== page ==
Tom Petty’s second solo album, Wildflowers, stands as a testament to his artistry and songwriting prowess. Working with producer Rick Rubin, Petty delivered a collection of refined songs that showcased both his hard rock flair and his calm acoustic side. While the album was critically acclaimed, it didn’t necessarily have the most radio-friendly singles, which became a concern for his new label, Warner Bros.
In an effort to find a hit song, Mike Campbell, Petty’s guitarist, remembered a conversation among the team. They were discussing the lack of a standout hit on the record when someone mentioned Steve Miller Band’s “The Joker” as a potential inspiration. This sparked an idea in Petty’s mind, and he went home with that notion, returning with a song that would become “You Don’t Know How It Feels.”
Drawing inspiration from Miller’s laid-back tempo, Petty crafted a track with a completely different vibe. Rather than boasting about his history like Miller, Petty chose to engage in a conversation with his lover, inviting them to roll another joint and turn the radio up loud. The result was a captivating and introspective song that resonated with audiences.
However, there was one missing piece in the puzzle – a drummer. Stan Lynch, Petty’s drummer at the time, didn’t connect with the material and was soon replaced. The band started experimenting with different drummers until Steve Ferrone entered the picture. Ferrone recalls the audition process as somewhat bizarre, but it was during the recording of “You Don’t Know How It Feels” that he knew they had found the right fit.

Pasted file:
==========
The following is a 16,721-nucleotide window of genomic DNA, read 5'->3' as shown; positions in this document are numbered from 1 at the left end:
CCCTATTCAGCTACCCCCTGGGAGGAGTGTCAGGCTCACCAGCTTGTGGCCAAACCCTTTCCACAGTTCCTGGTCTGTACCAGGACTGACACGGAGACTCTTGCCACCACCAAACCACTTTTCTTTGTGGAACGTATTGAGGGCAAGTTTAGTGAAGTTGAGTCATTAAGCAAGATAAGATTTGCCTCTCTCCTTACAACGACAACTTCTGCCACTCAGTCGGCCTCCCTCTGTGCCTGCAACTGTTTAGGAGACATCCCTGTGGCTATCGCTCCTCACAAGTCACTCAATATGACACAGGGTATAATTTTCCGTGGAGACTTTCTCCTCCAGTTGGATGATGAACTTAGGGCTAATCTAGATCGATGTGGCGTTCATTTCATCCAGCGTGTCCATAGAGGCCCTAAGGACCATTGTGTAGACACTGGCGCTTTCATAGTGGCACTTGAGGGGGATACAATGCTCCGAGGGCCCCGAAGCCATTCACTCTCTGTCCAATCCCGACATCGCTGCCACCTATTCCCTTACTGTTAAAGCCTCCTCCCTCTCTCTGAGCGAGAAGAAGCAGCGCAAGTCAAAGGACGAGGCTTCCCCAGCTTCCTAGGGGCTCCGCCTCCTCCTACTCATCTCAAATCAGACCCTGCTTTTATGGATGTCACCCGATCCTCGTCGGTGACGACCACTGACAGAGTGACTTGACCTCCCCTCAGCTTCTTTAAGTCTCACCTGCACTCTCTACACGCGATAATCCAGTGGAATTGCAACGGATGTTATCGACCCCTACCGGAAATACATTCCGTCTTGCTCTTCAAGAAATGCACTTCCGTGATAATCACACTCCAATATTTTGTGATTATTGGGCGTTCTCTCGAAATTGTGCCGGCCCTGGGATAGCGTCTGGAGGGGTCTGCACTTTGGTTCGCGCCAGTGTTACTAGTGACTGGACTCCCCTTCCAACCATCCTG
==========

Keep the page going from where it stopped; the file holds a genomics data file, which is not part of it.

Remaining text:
Ferrone’s adaptability and skill quickly became evident. Petty was amazed by how effortlessly the song came together with Ferrone behind the kit, stating, “he went down and played the track once without hearing it, and we got a take. And I was like ‘that’s what I’m talking about’.” The chemistry between Ferrone and the rest of the band proved to be transformative, giving Petty a newfound sense of comfort and confidence in the drums.
Although Petty wrote all the songs on Wildflowers, he always emphasized the importance of The Heartbreakers in the album’s creation. Pianist Benmont Tench remembers Petty acknowledging the band’s contribution, stating that it was the best record they ever made because all the band members played on it. The collaborative nature of the album showcased the tight-knit dynamic of The Heartbreakers and their undeniable impact on Petty’s music.
Wildflowers remains a testament to Tom Petty’s musical genius and his ability to create timeless songs. The influence of Steve Miller, particularly “The Joker,” played a role in inspiring Petty to craft the laid-back masterpiece “You Don’t Know How It Feels.” With the addition of drummer Steve Ferrone and the support of The Heartbreakers, the album solidified Petty’s place as one of the most talented and respected artists of his generation.